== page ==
Robots Are Now Beating Us At Reading Comprehension Tests Too

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James Felton 16 Jan 2018, 13:09

At some point, we're going to have to accept that robots are just better than us at most tasks. They can beat us at chess, they can beat grand champions at Go with only three days of practice, and they are better than us at a whole host of other activities including backflips.

We thought that one thing was safe (for now). No matter how advanced they got, we thought we were still the biggest bookworms on the planet. Now it seems robots are trying to take that away from us too.

An artificial intelligence (AI) algorithm has outperformed humans for the first time in a reading comprehension test. The algorithm, which uses natural-language processing, managed to beat human scores on the Stanford Question Answering Dataset (SQuAD). The SQuAD test is a reading test used around the world, made up of over 100,000 questions, based on 500 Wikipedia articles. The test is designed to test whether machine-learning artificial intelligence can process large chunks of information and supply precise answers in response to questions about the information.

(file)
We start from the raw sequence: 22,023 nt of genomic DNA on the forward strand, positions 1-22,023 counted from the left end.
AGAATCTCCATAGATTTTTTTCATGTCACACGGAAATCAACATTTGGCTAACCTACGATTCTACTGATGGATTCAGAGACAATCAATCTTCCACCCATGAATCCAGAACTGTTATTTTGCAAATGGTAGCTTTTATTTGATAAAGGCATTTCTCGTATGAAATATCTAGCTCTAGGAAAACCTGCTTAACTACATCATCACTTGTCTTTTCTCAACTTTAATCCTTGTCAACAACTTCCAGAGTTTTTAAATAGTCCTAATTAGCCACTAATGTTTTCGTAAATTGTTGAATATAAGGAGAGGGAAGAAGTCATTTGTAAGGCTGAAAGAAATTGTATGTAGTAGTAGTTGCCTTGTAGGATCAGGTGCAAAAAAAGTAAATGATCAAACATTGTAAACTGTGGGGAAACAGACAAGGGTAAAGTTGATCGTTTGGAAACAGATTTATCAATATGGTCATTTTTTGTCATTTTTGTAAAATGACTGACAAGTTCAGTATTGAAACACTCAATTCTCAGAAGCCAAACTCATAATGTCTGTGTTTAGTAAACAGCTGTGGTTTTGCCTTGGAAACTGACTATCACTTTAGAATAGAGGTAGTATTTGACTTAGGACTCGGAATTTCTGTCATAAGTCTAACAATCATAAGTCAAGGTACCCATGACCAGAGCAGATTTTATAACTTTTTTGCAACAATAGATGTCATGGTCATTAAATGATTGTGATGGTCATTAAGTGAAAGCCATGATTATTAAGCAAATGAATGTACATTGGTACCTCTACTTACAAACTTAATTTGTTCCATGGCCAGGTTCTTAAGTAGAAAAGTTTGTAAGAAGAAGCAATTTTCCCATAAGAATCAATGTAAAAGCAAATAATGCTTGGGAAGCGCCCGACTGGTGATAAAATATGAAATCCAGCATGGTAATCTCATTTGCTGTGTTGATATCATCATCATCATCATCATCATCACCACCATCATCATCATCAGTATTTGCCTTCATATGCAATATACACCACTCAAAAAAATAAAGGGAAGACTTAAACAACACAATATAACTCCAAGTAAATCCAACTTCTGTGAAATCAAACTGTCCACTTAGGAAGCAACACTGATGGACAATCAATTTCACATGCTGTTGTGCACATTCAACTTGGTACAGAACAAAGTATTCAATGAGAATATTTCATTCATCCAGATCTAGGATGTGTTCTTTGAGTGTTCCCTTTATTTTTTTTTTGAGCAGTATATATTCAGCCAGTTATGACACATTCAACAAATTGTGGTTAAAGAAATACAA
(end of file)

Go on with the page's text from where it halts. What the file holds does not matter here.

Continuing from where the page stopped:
The AI, developed by the Alibaba Institute of Data Science of Technologies, managed to beat human scores by a score of 82.44 to humanity's measly 82.305. The company says this raises the prospect that the algorithm could be used to automate human jobs.

A part of the reading comprehension test that robots beat us at. Stanford.

Chinese tech giant Alibaba says that AI could be used to replace jobs in a wide range of industries.

“Objective questions such as ‘what causes rain’ can now be answered with high accuracy by machines,” chief scientist for natural language processing at the Alibaba institute, Luo Si, said in a statement.

“The technology underneath can be gradually applied to numerous applications such as customer service, museum tutorials and online responses to medical inquiries from patients, decreasing the need for human input in an unprecedented way.” 

To add insult to injury, Microsoft says they too have developed AI that can beat our feeble human brains. Their own deep neural network scored 82.650 on the same test.

Microsoft said that the AI could be used to automate parts of even more complex jobs, such as getting the AI to read through legal documents to look for legal precedent, or scanning large documents for medical findings on the behalf of doctors.

It might be time for us to invent new things we're great at, and that robots have no chance of beating us at any time soon. Like feeling feelings, or efficiently digesting carbs.

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